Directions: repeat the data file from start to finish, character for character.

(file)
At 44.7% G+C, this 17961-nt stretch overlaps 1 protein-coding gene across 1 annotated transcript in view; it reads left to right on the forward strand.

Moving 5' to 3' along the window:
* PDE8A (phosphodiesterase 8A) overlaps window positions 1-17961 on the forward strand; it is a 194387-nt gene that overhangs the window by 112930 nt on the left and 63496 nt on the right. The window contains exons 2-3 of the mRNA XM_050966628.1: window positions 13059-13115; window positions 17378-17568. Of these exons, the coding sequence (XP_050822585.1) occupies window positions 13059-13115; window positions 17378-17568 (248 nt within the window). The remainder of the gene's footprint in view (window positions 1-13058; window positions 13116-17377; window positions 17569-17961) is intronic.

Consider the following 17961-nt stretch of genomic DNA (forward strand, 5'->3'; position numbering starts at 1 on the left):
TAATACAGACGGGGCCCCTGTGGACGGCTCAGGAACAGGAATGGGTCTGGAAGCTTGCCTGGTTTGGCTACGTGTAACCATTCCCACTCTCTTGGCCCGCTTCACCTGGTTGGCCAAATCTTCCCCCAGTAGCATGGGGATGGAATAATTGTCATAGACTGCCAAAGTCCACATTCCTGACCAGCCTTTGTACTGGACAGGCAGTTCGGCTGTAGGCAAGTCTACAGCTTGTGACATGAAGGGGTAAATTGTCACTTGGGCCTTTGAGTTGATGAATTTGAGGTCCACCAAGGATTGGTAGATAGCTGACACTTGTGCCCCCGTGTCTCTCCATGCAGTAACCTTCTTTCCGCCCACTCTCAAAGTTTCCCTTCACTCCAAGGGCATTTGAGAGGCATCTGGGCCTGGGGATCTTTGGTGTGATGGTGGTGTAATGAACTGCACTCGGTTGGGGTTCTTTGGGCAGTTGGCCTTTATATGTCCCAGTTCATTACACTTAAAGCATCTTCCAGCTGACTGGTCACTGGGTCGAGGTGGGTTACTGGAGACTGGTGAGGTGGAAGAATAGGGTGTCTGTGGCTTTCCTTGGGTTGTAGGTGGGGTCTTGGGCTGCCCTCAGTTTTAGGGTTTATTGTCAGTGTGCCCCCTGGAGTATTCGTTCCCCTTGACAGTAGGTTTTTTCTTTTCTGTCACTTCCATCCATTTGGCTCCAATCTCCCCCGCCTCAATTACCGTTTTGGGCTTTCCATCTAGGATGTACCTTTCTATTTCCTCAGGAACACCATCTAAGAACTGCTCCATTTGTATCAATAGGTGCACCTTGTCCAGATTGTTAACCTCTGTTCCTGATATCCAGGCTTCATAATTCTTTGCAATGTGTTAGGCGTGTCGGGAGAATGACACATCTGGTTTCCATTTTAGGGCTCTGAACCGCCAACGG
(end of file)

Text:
At 44.7% G+C, this 17961-nt stretch overlaps 1 protein-coding gene across 1 annotated transcript in view; it reads left to right on the forward strand.

Moving 5' to 3' along the window:
* PDE8A (phosphodiesterase 8A) overlaps window positions 1-17961 on the forward strand; it is a 194387-nt gene that overhangs the window by 112930 nt on the left and 63496 nt on the right. The window contains exons 2-3 of the mRNA XM_050966628.1: window positions 13059-13115; window positions 17378-17568. Of these exons, the coding sequence (XP_050822585.1) occupies window positions 13059-13115; window positions 17378-17568 (248 nt within the window). The remainder of the gene's footprint in view (window positions 1-13058; window positions 13116-17377; window positions 17569-17961) is intronic.

Consider the following 17961-nt stretch of genomic DNA (forward strand, 5'->3'; position numbering starts at 1 on the left):
TAATACAGACGGGGCCCCTGTGGACGGCTCAGGAACAGGAATGGGTCTGGAAGCTTGCCTGGTTTGGCTACGTGTAACCATTCCCACTCTCTTGGCCCGCTTCACCTGGTTGGCCAAATCTTCCCCCAGTAGCATGGGGATGGAATAATTGTCATAGACTGCCAAAGTCCACATTCCTGACCAGCCTTTGTACTGGACAGGCAGTTCGGCTGTAGGCAAGTCTACAGCTTGTGACATGAAGGGGTAAATTGTCACTTGGGCCTTTGAGTTGATGAATTTGAGGTCCACCAAGGATTGGTAGATAGCTGACACTTGTGCCCCCGTGTCTCTCCATGCAGTAACCTTCTTTCCGCCCACTCTCAAAGTTTCCCTTCACTCCAAGGGCATTTGAGAGGCATCTGGGCCTGGGGATCTTTGGTGTGATGGTGGTGTAATGAACTGCACTCGGTTGGGGTTCTTTGGGCAGTTGGCCTTTATATGTCCCAGTTCATTACACTTAAAGCATCTTCCAGCTGACTGGTCACTGGGTCGAGGTGGGTTACTGGAGACTGGTGAGGTGGAAGAATAGGGTGTCTGTGGCTTTCCTTGGGTTGTAGGTGGGGTCTTGGGCTGCCCTCAGTTTTAGGGTTTATTGTCAGTGTGCCCCCTGGAGTATTCGTTCCCCTTGACAGTAGGTTTTTTCTTTTCTGTCACTTCCATCCATTTGGCTCCAATCTCCCCCGCCTCAATTACCGTTTTGGGCTTTCCATCTAGGATGTACCTTTCTATTTCCTCAGGAACACCATCTAAGAACTGCTCCATTTGTATCAATAGGTGCACCTTGTCCAGATTGTTAACCTCTGTTCCTGATATCCAGGCTTCATAATTCTTTGCAATGTGTTAGGCGTGTCGGGAGAATGACACATCTGGTTTCCATTTTAGGGCTCTGAACCGCCAACGG